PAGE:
Africare News Release

 

Solar Light at Night: Africare Brings Renewable Energy
To Rural Communities in Southern Africa Through SunNight Solar

WASHINGTON, DC, April 22, 2007 – It’s six o’clock on a warm spring evening in the coastal province of Kuanza Sul, Angola. The sun has just begun to settle over the South Atlantic, reflecting rays of warm oranges and reds across its surface: a classic sunset for Kuanza Sul. For the local communities, the loss of light so early in the evening has an overwhelming effect on productivity.

During the seasons of early nightfall,“the lack of electricity and artificial light in Angola has a harmful impact on educational opportunities for children and the economic development of many rural communities,” notes Africare President Julius E. Coles. “Children have fewer chances, if any, to study at night; and entire communities are forced to cut short their daily activities. This is a reality for a large percentage of rural communities on the continent.”

According to the United Nations Department of Public Information, it was estimated in 2004 that no more than 20 percent of the population in Africa (excluding South Africa and Egypt) had direct access to electricity. That figure falls to 2 percent in rural areas.

In Kuanza Sul, a majority of rural communities need alternative sources of light during the night hours. Candles, charcoal fires, and gasoline or kerosene lamps have been the leading substitutes for electricity. Those alternate forms of illumination, however, can be expensive. And kerosene has been linked to poor indoor air quality and respiratory health risks, as well as negative effects on the environment through greenhouse gas emissions.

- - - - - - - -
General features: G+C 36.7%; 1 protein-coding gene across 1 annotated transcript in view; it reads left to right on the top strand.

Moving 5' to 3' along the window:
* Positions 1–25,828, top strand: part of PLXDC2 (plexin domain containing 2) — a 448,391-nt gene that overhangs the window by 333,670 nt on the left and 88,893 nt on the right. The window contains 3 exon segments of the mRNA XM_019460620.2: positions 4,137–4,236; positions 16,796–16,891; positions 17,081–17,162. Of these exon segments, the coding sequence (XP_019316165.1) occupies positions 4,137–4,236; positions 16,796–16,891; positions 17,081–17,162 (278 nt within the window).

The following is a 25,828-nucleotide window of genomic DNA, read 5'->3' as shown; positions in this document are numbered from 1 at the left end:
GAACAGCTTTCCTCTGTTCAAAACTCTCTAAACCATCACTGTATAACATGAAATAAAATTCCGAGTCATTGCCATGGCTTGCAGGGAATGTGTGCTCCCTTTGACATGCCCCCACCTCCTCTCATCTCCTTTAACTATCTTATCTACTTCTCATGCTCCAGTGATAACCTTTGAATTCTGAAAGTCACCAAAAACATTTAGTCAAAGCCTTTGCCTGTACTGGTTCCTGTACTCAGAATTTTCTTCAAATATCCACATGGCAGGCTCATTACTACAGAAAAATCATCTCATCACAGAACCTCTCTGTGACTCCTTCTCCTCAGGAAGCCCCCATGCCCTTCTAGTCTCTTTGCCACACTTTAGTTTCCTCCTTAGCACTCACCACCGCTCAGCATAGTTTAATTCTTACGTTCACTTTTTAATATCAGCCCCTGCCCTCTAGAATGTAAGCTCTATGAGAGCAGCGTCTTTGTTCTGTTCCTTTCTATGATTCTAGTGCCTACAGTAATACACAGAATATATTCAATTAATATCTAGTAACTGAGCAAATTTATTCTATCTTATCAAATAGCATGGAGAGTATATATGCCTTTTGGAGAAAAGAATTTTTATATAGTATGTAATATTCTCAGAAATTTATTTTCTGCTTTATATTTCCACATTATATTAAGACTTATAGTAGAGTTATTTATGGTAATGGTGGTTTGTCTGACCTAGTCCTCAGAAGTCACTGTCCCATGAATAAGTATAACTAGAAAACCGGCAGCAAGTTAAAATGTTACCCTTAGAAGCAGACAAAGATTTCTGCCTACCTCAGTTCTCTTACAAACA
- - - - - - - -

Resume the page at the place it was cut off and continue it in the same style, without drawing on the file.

“The demand for affordable and dependable energy sources in these rural communities must be met with innovative renewable solutions,” noted Coles.

One of these solutions comes in the form of a flashlight. It’s durable, waterproof and … renewable. SunNight Solar, a company founded by former diplomat Mark Bent, developed the new glow-in-the-dark flashlight specifically to aid communities in Africa. Its sleek design allows the flashlight to recharge itself with exposure to the sun — and eliminates the health and environmental risks associated with lower-cost alternatives. With partial funding from the ExxonMobil Foundation, Africare and SunNight Solar are launching a project to deliver the solar-powered flashlights directly to individuals and families throughout the Kibala district of Kuanza Sul.

“Rechargeable solar flashlights are economically suited for resource-poor, rural communities such as those and in Kibala,” noted SunNight Solar President and CEO Mark Bent. “When properly used, they can last up to 20 years.”

Africare plans to distribute one flashlight to each family with a child who has advanced to third grade. School teachers and village chiefs will also be provided flashlights to help supervise their use in the communities. One flashlight — including manufacturing, shipping and administrative expenses — costs just $14.

The flashlights are expected to arrive in Kuanza Sul late April 2007. The project aims to reach over 5,000 families.

Africare has implemented emergency and development projects in Kuanza Sul province since 1991, including the restoration of public health services in Kibala district following the end of Angola’s civil war in 2002.

 

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